For decades, meteorologists have known that warmer average ocean temperatures cause more powerful hurricanes and cyclones. And warmer seas lie in our future: The Earth's oceans, like a giant heat-sink, soak up 90 percent of the extra heat caused by global warming. But exactly how much more dangerous we should expect these natural disasters to become in the coming decades has been largely a guessing game, says Wei Mei, a cyclone researcher at the University of California, San Diego.
Erik Sorto, 32, is paralyzed from the neck down. He is also thinking about giving himself a drink of water for the first time in 10 years. As he pictures using his left arm to lift a cup to his mouth, two tiny silicon chips implanted in his brain receive the unique pattern of brain activity.
Four hundred light-years from Earth, a vast field of dust particles the size of pencil tips hangs off to one side of Oph IRS 48, an adolescent star. In this 10-billion-mile-wide dust bunny, something strange is happening: The dust flakes are floating in their slow orbit rather than spiraling into the star, as astronomers would expect. Because of this, researchers believe the dust cloud offers an important clue in understanding one of the biggest remaining mysteries of how planets are formed.
Muck Rack makes it simple to find people, tweets, or articles that mention any name, keyword, company, hashtag etc. We've compiled this guide to help you make the most of your search.
Selecting a term
Start searching tweets, articles from media outlets, articles mentioned in tweets, journalists'
names, titles and bios with some suggested searches:
Companies or Topics (e.g. iPhone, Microsoft)
Phrases (e.g. "cloud computing") — use quotes to keep the terms together
Twitter handles (e.g. @username) — returns those who have mentioned or replied to
Names (e.g. "David Pogue")
Hashtags (e.g. #sxsw, #london2012)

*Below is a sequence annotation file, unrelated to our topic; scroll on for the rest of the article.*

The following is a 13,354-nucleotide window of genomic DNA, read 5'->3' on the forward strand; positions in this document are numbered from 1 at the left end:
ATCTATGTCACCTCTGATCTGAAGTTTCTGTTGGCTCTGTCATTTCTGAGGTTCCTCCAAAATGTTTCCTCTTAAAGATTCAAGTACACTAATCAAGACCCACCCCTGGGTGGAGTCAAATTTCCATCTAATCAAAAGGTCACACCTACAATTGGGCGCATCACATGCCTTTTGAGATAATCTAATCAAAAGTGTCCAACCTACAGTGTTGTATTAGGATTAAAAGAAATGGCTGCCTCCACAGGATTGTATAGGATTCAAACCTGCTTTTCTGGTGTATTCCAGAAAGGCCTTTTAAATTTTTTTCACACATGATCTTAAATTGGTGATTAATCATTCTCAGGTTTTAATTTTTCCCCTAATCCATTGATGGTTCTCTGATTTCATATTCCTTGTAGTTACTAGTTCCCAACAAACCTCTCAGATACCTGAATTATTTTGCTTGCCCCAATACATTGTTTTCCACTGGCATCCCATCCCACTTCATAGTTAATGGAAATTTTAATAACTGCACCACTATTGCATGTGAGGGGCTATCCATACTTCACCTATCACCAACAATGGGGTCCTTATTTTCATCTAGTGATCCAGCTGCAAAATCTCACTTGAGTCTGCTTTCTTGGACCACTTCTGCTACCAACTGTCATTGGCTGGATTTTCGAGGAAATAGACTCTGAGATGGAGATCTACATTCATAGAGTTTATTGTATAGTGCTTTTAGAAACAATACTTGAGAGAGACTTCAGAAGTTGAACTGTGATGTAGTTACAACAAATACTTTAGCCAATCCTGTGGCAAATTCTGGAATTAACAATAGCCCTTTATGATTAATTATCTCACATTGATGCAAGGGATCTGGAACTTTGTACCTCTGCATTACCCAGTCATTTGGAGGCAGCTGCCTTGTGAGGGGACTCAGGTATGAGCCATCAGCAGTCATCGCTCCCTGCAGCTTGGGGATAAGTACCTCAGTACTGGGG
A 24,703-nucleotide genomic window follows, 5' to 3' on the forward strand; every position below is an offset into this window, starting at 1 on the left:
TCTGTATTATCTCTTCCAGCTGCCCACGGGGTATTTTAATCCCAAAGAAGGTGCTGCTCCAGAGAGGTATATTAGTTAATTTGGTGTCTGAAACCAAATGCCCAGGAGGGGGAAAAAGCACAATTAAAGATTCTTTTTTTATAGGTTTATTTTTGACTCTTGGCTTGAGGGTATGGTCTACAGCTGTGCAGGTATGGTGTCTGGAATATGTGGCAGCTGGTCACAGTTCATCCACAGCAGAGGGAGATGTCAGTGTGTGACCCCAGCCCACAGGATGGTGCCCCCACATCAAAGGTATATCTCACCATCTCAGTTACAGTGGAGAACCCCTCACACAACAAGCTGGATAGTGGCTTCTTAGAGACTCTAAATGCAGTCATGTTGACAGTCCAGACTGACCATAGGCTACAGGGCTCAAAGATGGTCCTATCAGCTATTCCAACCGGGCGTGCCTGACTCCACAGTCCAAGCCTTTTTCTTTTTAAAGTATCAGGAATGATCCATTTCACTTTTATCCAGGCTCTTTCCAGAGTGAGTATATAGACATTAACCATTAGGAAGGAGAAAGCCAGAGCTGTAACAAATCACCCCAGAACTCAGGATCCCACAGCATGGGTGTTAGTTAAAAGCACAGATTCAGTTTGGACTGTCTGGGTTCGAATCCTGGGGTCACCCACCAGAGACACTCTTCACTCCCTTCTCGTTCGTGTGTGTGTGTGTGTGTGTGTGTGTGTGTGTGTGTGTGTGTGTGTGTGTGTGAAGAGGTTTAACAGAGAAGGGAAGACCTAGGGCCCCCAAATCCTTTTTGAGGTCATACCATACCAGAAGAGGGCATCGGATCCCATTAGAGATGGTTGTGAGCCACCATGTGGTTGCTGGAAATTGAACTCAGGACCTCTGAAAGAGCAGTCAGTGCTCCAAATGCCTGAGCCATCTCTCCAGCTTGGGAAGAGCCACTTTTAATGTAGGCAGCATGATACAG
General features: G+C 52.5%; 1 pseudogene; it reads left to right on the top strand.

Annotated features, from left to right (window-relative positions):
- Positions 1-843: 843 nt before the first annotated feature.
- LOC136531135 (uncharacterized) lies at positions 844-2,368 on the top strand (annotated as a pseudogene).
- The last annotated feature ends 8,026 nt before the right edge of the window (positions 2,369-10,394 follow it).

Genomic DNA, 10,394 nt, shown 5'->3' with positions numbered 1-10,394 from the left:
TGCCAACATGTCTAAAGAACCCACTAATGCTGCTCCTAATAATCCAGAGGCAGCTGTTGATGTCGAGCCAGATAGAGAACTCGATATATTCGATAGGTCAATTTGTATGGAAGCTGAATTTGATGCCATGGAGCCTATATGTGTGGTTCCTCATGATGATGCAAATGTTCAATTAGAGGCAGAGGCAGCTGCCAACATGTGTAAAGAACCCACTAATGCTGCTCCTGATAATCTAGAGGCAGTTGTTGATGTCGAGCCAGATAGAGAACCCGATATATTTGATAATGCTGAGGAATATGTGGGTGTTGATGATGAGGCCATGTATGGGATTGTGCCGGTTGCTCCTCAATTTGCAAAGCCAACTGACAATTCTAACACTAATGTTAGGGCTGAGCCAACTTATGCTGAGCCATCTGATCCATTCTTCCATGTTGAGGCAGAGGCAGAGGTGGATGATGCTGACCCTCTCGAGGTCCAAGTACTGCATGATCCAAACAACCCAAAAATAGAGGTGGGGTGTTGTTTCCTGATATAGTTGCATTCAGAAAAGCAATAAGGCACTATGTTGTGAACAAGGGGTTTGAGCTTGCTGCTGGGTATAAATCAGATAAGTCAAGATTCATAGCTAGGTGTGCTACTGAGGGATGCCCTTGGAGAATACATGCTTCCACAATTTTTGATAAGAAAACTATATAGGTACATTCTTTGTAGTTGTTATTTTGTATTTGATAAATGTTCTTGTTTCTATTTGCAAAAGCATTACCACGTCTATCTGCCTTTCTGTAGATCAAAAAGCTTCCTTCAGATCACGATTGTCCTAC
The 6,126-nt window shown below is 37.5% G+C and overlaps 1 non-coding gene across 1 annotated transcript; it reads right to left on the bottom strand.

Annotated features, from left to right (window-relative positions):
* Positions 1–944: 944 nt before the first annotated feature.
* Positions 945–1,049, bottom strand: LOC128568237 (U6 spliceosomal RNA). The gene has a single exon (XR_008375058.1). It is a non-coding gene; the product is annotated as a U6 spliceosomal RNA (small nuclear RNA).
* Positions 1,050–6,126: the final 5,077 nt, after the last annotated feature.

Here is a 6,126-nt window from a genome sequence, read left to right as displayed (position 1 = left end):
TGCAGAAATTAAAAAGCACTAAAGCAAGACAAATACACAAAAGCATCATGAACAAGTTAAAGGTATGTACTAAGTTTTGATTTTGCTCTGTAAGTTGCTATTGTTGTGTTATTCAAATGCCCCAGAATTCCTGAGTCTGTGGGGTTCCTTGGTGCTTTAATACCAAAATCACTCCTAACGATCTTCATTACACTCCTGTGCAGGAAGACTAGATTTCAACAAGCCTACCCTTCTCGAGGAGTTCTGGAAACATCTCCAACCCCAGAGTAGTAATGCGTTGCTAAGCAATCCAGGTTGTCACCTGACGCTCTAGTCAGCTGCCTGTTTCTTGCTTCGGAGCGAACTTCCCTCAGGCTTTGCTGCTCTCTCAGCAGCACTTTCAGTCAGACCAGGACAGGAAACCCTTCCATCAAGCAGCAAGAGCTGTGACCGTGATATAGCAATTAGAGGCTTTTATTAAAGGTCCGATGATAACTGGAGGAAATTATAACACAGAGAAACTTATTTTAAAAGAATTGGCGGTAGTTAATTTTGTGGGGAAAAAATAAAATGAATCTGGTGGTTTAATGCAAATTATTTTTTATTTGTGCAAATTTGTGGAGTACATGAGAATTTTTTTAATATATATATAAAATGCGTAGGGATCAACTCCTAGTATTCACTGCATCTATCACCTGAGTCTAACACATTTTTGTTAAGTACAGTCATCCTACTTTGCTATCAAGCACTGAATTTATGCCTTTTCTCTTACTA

Bio details (e.g. vegan, Olympics, father)
Muck Rack's Advanced Search allows for many boolean operators.
Find results that mention multiple specified terms, use AND or
+. For example, ensure each result contains both Elon Musk and Mark Zuckerberg by
searching Musk AND Zuckerberg or Musk + Zuckerberg.
Use the operators OR or , to broaden your search when you'd like either of
multiple terms to appear in results. (This is the default behavior of our search when no operators
are used). For example, results will contain either cake or cookie by searching cake OR cookie or cake,cookie
Use NOT or - to subtract results from your search. For
example, searching Disney will yield results about the Walt Disney Company as well as Walt Disney
World Resort. To exclude mentions of Disney World, search for Disney -World or Disney
When using one of these operators with a phrase, enclose it in quotation marks. For example, you can
find results about smartphones excluding Apple's iPhone 4S by searching smartphone -"iPhone
Exact case matching or punctuation
If you're searching for a brand name or keyword that relies on specific punctuation marks or capitalization, you can
find results that match your exact query by adding matchcase: before the keyword you're searching for, like matchcase:E*TRADE .
Use parentheses to separate multiple
boolean phrases. For example, to find journalists talking about having fun in Disney World or
Disneyland, search for ("disney world" OR disneyland) AND fun.
An asterisk can be used to search for any variation of a root word truncated by the asterisk. For example, searching for admin* will return results for administrator, administration, administer, administered, etc.
A near operator is an AND operator where you can control the distance between the words. You can vary the distance the near operation uses by adding a forward slash and number (between 0-99) such as strawberries NEAR/10 "whipped cream", which means the strawberries must exist within 10 words of "whipped cream".